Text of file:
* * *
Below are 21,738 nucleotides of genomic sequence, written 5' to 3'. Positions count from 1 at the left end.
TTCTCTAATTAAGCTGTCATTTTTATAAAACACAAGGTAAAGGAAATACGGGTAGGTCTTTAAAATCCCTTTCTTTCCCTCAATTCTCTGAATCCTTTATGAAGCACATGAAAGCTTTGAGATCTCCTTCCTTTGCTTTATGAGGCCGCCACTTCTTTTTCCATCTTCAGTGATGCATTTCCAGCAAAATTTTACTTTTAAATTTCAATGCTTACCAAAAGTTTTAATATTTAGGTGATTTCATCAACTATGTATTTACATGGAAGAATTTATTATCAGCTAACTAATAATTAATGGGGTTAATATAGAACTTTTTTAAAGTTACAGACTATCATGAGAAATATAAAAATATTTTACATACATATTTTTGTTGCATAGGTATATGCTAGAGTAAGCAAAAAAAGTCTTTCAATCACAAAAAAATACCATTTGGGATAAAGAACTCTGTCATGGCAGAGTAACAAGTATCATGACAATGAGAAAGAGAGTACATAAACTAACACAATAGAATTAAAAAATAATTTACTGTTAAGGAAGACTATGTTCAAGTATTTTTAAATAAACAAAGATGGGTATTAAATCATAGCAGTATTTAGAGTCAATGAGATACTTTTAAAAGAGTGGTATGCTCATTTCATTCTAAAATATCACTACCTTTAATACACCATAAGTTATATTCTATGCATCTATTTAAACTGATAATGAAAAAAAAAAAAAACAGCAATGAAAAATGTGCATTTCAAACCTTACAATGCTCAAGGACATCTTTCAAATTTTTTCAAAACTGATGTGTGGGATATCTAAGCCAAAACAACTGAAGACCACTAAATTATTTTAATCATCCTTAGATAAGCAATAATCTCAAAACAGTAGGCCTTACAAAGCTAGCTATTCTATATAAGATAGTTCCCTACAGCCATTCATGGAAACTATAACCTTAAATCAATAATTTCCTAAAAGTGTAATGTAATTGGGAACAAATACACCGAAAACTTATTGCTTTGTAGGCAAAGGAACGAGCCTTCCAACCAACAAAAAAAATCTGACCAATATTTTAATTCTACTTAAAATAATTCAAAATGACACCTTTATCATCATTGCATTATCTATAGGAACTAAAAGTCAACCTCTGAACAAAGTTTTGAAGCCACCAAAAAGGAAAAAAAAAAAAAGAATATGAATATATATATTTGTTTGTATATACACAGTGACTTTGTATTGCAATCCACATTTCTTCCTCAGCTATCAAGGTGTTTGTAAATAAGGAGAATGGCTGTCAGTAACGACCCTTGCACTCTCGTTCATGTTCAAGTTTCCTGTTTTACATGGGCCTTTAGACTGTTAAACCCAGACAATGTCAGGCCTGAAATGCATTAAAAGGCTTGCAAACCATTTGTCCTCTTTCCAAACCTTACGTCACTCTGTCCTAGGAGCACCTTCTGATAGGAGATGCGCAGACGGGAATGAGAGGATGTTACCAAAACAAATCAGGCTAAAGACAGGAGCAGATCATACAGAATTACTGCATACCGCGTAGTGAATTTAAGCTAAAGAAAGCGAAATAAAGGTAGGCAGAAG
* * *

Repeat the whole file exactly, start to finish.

Below are 21,738 nucleotides of genomic sequence, written 5' to 3'. Positions count from 1 at the left end.
TTCTCTAATTAAGCTGTCATTTTTATAAAACACAAGGTAAAGGAAATACGGGTAGGTCTTTAAAATCCCTTTCTTTCCCTCAATTCTCTGAATCCTTTATGAAGCACATGAAAGCTTTGAGATCTCCTTCCTTTGCTTTATGAGGCCGCCACTTCTTTTTCCATCTTCAGTGATGCATTTCCAGCAAAATTTTACTTTTAAATTTCAATGCTTACCAAAAGTTTTAATATTTAGGTGATTTCATCAACTATGTATTTACATGGAAGAATTTATTATCAGCTAACTAATAATTAATGGGGTTAATATAGAACTTTTTTAAAGTTACAGACTATCATGAGAAATATAAAAATATTTTACATACATATTTTTGTTGCATAGGTATATGCTAGAGTAAGCAAAAAAAGTCTTTCAATCACAAAAAAATACCATTTGGGATAAAGAACTCTGTCATGGCAGAGTAACAAGTATCATGACAATGAGAAAGAGAGTACATAAACTAACACAATAGAATTAAAAAATAATTTACTGTTAAGGAAGACTATGTTCAAGTATTTTTAAATAAACAAAGATGGGTATTAAATCATAGCAGTATTTAGAGTCAATGAGATACTTTTAAAAGAGTGGTATGCTCATTTCATTCTAAAATATCACTACCTTTAATACACCATAAGTTATATTCTATGCATCTATTTAAACTGATAATGAAAAAAAAAAAAAACAGCAATGAAAAATGTGCATTTCAAACCTTACAATGCTCAAGGACATCTTTCAAATTTTTTCAAAACTGATGTGTGGGATATCTAAGCCAAAACAACTGAAGACCACTAAATTATTTTAATCATCCTTAGATAAGCAATAATCTCAAAACAGTAGGCCTTACAAAGCTAGCTATTCTATATAAGATAGTTCCCTACAGCCATTCATGGAAACTATAACCTTAAATCAATAATTTCCTAAAAGTGTAATGTAATTGGGAACAAATACACCGAAAACTTATTGCTTTGTAGGCAAAGGAACGAGCCTTCCAACCAACAAAAAAAATCTGACCAATATTTTAATTCTACTTAAAATAATTCAAAATGACACCTTTATCATCATTGCATTATCTATAGGAACTAAAAGTCAACCTCTGAACAAAGTTTTGAAGCCACCAAAAAGGAAAAAAAAAAAAAGAATATGAATATATATATTTGTTTGTATATACACAGTGACTTTGTATTGCAATCCACATTTCTTCCTCAGCTATCAAGGTGTTTGTAAATAAGGAGAATGGCTGTCAGTAACGACCCTTGCACTCTCGTTCATGTTCAAGTTTCCTGTTTTACATGGGCCTTTAGACTGTTAAACCCAGACAATGTCAGGCCTGAAATGCATTAAAAGGCTTGCAAACCATTTGTCCTCTTTCCAAACCTTACGTCACTCTGTCCTAGGAGCACCTTCTGATAGGAGATGCGCAGACGGGAATGAGAGGATGTTACCAAAACAAATCAGGCTAAAGACAGGAGCAGATCATACAGAATTACTGCATACCGCGTAGTGAATTTAAGCTAAAGAAAGCGAAATAAAGGTAGGCAGAAG